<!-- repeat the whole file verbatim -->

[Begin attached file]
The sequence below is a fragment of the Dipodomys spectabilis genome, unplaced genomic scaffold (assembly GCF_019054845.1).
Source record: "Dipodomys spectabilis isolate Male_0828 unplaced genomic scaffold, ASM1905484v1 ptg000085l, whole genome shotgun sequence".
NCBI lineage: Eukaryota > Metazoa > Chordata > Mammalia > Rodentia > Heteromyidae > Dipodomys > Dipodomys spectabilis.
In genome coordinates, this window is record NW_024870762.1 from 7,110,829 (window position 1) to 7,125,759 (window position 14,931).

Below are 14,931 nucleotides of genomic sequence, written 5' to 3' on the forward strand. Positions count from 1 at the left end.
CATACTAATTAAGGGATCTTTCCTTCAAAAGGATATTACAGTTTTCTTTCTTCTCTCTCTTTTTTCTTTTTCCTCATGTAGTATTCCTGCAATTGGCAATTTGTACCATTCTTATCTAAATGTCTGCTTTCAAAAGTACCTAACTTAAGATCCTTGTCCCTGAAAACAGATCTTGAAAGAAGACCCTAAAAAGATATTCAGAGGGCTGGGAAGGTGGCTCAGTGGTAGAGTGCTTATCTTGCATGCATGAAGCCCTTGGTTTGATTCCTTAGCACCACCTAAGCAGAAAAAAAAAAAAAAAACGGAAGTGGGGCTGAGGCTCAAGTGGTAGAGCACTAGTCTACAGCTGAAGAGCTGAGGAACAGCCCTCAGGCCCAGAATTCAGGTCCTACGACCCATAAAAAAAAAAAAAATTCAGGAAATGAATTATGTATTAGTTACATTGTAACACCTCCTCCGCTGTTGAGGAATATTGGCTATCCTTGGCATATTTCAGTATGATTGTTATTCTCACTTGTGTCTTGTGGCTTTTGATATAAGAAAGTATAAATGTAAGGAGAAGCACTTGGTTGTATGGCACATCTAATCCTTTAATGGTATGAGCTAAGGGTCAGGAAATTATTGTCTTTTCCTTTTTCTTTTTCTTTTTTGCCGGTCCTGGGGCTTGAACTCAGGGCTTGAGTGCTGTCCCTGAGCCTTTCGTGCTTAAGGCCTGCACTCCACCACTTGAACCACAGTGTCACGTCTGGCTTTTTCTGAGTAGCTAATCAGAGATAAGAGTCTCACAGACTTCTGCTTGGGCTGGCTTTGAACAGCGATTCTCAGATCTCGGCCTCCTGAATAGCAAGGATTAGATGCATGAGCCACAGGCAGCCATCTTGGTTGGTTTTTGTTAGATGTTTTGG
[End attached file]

The sequence below is a fragment of the Dipodomys spectabilis genome, unplaced genomic scaffold (assembly GCF_019054845.1).
Source record: "Dipodomys spectabilis isolate Male_0828 unplaced genomic scaffold, ASM1905484v1 ptg000085l, whole genome shotgun sequence".
NCBI lineage: Eukaryota > Metazoa > Chordata > Mammalia > Rodentia > Heteromyidae > Dipodomys > Dipodomys spectabilis.
In genome coordinates, this window is record NW_024870762.1 from 7,110,829 (window position 1) to 7,125,759 (window position 14,931).

Below are 14,931 nucleotides of genomic sequence, written 5' to 3' on the forward strand. Positions count from 1 at the left end.
CATACTAATTAAGGGATCTTTCCTTCAAAAGGATATTACAGTTTTCTTTCTTCTCTCTCTTTTTTCTTTTTCCTCATGTAGTATTCCTGCAATTGGCAATTTGTACCATTCTTATCTAAATGTCTGCTTTCAAAAGTACCTAACTTAAGATCCTTGTCCCTGAAAACAGATCTTGAAAGAAGACCCTAAAAAGATATTCAGAGGGCTGGGAAGGTGGCTCAGTGGTAGAGTGCTTATCTTGCATGCATGAAGCCCTTGGTTTGATTCCTTAGCACCACCTAAGCAGAAAAAAAAAAAAAAAACGGAAGTGGGGCTGAGGCTCAAGTGGTAGAGCACTAGTCTACAGCTGAAGAGCTGAGGAACAGCCCTCAGGCCCAGAATTCAGGTCCTACGACCCATAAAAAAAAAAAAAATTCAGGAAATGAATTATGTATTAGTTACATTGTAACACCTCCTCCGCTGTTGAGGAATATTGGCTATCCTTGGCATATTTCAGTATGATTGTTATTCTCACTTGTGTCTTGTGGCTTTTGATATAAGAAAGTATAAATGTAAGGAGAAGCACTTGGTTGTATGGCACATCTAATCCTTTAATGGTATGAGCTAAGGGTCAGGAAATTATTGTCTTTTCCTTTTTCTTTTTCTTTTTTGCCGGTCCTGGGGCTTGAACTCAGGGCTTGAGTGCTGTCCCTGAGCCTTTCGTGCTTAAGGCCTGCACTCCACCACTTGAACCACAGTGTCACGTCTGGCTTTTTCTGAGTAGCTAATCAGAGATAAGAGTCTCACAGACTTCTGCTTGGGCTGGCTTTGAACAGCGATTCTCAGATCTCGGCCTCCTGAATAGCAAGGATTAGATGCATGAGCCACAGGCAGCCATCTTGGTTGGTTTTTGTTAGATGTTTTGG